Close your eyes and try to picture for a moment living when there were no cellphones, no cars, and no online retailers promising two-day shipping. The people who helped create the area we now call Taft lived that way; many of them are buried in the Taft Pioneer Cemetery.

Two weekends a year, these early settlers stand up and tell the impressive and fascinating tales of this rugged life right beside their graves during A Tour to Die For, when actors channel their spirits using historical knowledge collected by local researchers.

For this fourth season, running from Friday, Sept. 27, through Sunday, Sept 29, and Friday, Oct. 4, through Sunday, Oct. 6, the stories will include that of Sissie Johnson, a Native American woman who was born in 1855 to one of the Southern Oregon tribes forced to relocate north.

“We’ve always wanted to tell a story of a Native American person because they were here first,” said director Lewis Smith. “They also had a lot to do with the development of this area and the early businesses. Sissie Johnson is not actually buried in the Taft cemetery but she and her husband, Jakie, settled a lot of land here in Taft, and Mr. Bones, who donated the property for the cemetery, stayed at her boarding house.”

When there was no doctor, Sissie provided medical services that included delivering babies, and helped heal people using native herbs and remedies. She and Jakie taught new settlers how to thrive on the Oregon Coast, showing them where to find fresh water, how to find and eat mussels and crab, and how to cross the bay with a team of horses.

George and Nanie Parmele were two of the early settlers, and they’ll be telling their tale too. The couple were reunited in death after Nanie died from an accident; George didn’t follow until 11 years later.

The Parmeles started a post office in the Drift Creek area in1899. and created a town they named Johnson, after Sissie and Jakie. In 1904 they built a store there and were also a large part of the 1903 building of the first school in North Lincoln County.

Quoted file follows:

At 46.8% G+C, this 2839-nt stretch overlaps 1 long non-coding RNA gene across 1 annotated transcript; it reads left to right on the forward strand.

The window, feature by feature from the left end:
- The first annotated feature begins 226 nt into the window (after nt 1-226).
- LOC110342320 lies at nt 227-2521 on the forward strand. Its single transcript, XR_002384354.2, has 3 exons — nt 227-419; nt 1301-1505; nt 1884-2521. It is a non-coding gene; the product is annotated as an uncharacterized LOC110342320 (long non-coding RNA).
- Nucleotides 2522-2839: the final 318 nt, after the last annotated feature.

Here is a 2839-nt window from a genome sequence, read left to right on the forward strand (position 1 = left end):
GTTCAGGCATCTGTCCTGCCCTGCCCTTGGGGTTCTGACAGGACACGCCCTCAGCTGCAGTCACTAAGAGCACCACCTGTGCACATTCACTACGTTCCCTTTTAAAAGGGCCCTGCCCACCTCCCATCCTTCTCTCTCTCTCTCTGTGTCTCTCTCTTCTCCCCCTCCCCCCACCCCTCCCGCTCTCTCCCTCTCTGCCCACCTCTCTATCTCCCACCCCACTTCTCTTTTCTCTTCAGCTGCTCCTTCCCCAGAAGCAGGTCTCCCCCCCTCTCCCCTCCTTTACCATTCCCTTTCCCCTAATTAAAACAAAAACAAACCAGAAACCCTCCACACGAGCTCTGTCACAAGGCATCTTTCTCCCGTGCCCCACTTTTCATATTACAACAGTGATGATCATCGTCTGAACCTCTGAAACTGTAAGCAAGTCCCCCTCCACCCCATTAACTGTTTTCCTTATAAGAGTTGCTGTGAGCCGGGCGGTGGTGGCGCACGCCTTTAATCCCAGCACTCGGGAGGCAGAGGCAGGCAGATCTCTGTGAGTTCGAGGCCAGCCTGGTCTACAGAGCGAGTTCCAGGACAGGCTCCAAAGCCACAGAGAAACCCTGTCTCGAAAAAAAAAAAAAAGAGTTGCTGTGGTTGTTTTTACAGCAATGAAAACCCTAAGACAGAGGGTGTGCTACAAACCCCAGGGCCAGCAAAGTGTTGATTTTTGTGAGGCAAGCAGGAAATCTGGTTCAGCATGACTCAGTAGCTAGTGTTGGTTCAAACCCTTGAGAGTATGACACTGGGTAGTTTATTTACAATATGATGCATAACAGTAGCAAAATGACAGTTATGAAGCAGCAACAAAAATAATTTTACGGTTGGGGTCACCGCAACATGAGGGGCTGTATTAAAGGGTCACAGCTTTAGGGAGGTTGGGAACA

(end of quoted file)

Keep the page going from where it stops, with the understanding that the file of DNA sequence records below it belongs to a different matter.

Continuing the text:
Regardless of your thoughts on the afterlife, there should be some satisfaction in listening to the story of a man whose family burned all of his letters and documents after his death once they’d taken out the money hidden among them. The letters of Ben Bartow, born in 1896, included correspondence with President Truman and many other statesmen.

A perfect example of the hardiness of men of his time, Bartow once he took a job on a sailing vessel headed out of Seattle that got trapped by ice in the Bering Sea. He and the others aboard simply got out and traveled on foot across the ice to Kodiak, Alaska, carrying whatever they could. They lived with the Inuit for three months before the ice broke up and they were able to return to Seattle.

These stories and many more live in the archives of the North Lincoln County Historical Museum, which houses a bounty of local artifacts that provide a fitting backdrop when the museum is called to act as the backup site for the tour in inclement weather.

“The museum is a different experience but still a good one,” Smith said. “When we walk through all the historical props it really adds to the story telling. We’ll have the musicians playing there as well and the music reverberates all through the museum. It doesn’t have the creep factor of the cemetery but it’s still a pretty unique and fun.”

The live music at the cemetery and museum is provided by John Bringetto, head of the Lincoln City Pops.

“He’s bringing a surprise musician with him this year,” Smith said. “They follow the group and it creates a great effect.”

The tours start from the Lincoln City Cultural Center, where guest will be loaded up with cookies and cocoa and loaded onto busses.

“We’re very grateful to Chinook Winds for their donation of the busses and the drivers; we couldn’t do this without them,” Smith said. “The busses have lifts and the walkways in the cemetery are now paved, which makes it easy to accommodate everyone. We have had people with walkers and in wheelchairs every year and we are happy to bring the show to them.”

Lewis has a final piece of advice to help people enjoy their outdoor tour of final resting places: “Layer.”

All tickets are $25, including light refreshments at the cultural center, and can be purchased online at tourtodiefor.com. Tours run every hour from 5:30 to 9:30 pm from September 27-29 and October 4-6. The Lincoln City Cultural Center is located at 540 NE Hwy 101.

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